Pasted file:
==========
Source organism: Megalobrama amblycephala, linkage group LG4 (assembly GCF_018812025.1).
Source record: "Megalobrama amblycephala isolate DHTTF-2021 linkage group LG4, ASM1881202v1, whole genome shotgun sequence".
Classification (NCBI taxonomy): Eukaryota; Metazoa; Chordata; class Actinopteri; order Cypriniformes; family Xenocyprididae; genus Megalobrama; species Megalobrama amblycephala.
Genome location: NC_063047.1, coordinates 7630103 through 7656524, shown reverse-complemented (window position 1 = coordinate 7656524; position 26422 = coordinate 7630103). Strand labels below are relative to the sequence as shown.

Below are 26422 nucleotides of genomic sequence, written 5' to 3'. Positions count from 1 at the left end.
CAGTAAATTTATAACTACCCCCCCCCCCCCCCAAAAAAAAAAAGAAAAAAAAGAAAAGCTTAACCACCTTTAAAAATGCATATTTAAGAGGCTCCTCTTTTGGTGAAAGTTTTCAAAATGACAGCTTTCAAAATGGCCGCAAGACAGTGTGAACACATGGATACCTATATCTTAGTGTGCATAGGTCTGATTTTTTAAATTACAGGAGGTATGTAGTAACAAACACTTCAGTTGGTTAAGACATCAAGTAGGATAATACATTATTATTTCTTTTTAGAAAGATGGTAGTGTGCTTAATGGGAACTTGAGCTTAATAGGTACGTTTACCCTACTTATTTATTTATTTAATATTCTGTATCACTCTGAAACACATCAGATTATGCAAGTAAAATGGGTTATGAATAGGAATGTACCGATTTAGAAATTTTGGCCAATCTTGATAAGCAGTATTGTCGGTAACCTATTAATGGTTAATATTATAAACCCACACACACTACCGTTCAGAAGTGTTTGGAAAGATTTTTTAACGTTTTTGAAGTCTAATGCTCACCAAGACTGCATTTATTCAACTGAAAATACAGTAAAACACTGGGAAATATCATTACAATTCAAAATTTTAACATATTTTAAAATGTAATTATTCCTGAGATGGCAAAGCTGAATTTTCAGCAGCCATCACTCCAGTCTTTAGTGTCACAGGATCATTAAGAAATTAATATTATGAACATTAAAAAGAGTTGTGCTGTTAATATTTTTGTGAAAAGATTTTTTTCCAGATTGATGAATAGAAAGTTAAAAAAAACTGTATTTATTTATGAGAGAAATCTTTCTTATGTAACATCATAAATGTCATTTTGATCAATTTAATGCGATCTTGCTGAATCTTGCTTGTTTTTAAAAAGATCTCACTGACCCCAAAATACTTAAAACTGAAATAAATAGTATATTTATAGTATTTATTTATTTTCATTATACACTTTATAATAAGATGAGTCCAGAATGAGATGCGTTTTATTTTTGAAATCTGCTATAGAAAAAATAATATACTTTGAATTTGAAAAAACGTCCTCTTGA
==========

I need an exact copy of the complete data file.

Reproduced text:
Source organism: Megalobrama amblycephala, linkage group LG4 (assembly GCF_018812025.1).
Source record: "Megalobrama amblycephala isolate DHTTF-2021 linkage group LG4, ASM1881202v1, whole genome shotgun sequence".
Classification (NCBI taxonomy): Eukaryota; Metazoa; Chordata; class Actinopteri; order Cypriniformes; family Xenocyprididae; genus Megalobrama; species Megalobrama amblycephala.
Genome location: NC_063047.1, coordinates 7630103 through 7656524, shown reverse-complemented (window position 1 = coordinate 7656524; position 26422 = coordinate 7630103). Strand labels below are relative to the sequence as shown.

Below are 26422 nucleotides of genomic sequence, written 5' to 3'. Positions count from 1 at the left end.
CAGTAAATTTATAACTACCCCCCCCCCCCCCCAAAAAAAAAAAGAAAAAAAAGAAAAGCTTAACCACCTTTAAAAATGCATATTTAAGAGGCTCCTCTTTTGGTGAAAGTTTTCAAAATGACAGCTTTCAAAATGGCCGCAAGACAGTGTGAACACATGGATACCTATATCTTAGTGTGCATAGGTCTGATTTTTTAAATTACAGGAGGTATGTAGTAACAAACACTTCAGTTGGTTAAGACATCAAGTAGGATAATACATTATTATTTCTTTTTAGAAAGATGGTAGTGTGCTTAATGGGAACTTGAGCTTAATAGGTACGTTTACCCTACTTATTTATTTATTTAATATTCTGTATCACTCTGAAACACATCAGATTATGCAAGTAAAATGGGTTATGAATAGGAATGTACCGATTTAGAAATTTTGGCCAATCTTGATAAGCAGTATTGTCGGTAACCTATTAATGGTTAATATTATAAACCCACACACACTACCGTTCAGAAGTGTTTGGAAAGATTTTTTAACGTTTTTGAAGTCTAATGCTCACCAAGACTGCATTTATTCAACTGAAAATACAGTAAAACACTGGGAAATATCATTACAATTCAAAATTTTAACATATTTTAAAATGTAATTATTCCTGAGATGGCAAAGCTGAATTTTCAGCAGCCATCACTCCAGTCTTTAGTGTCACAGGATCATTAAGAAATTAATATTATGAACATTAAAAAGAGTTGTGCTGTTAATATTTTTGTGAAAAGATTTTTTTCCAGATTGATGAATAGAAAGTTAAAAAAAACTGTATTTATTTATGAGAGAAATCTTTCTTATGTAACATCATAAATGTCATTTTGATCAATTTAATGCGATCTTGCTGAATCTTGCTTGTTTTTAAAAAGATCTCACTGACCCCAAAATACTTAAAACTGAAATAAATAGTATATTTATAGTATTTATTTATTTTCATTATACACTTTATAATAAGATGAGTCCAGAATGAGATGCGTTTTATTTTTGAAATCTGCTATAGAAAAAATAATATACTTTGAATTTGAAAAAACGTCCTCTTGA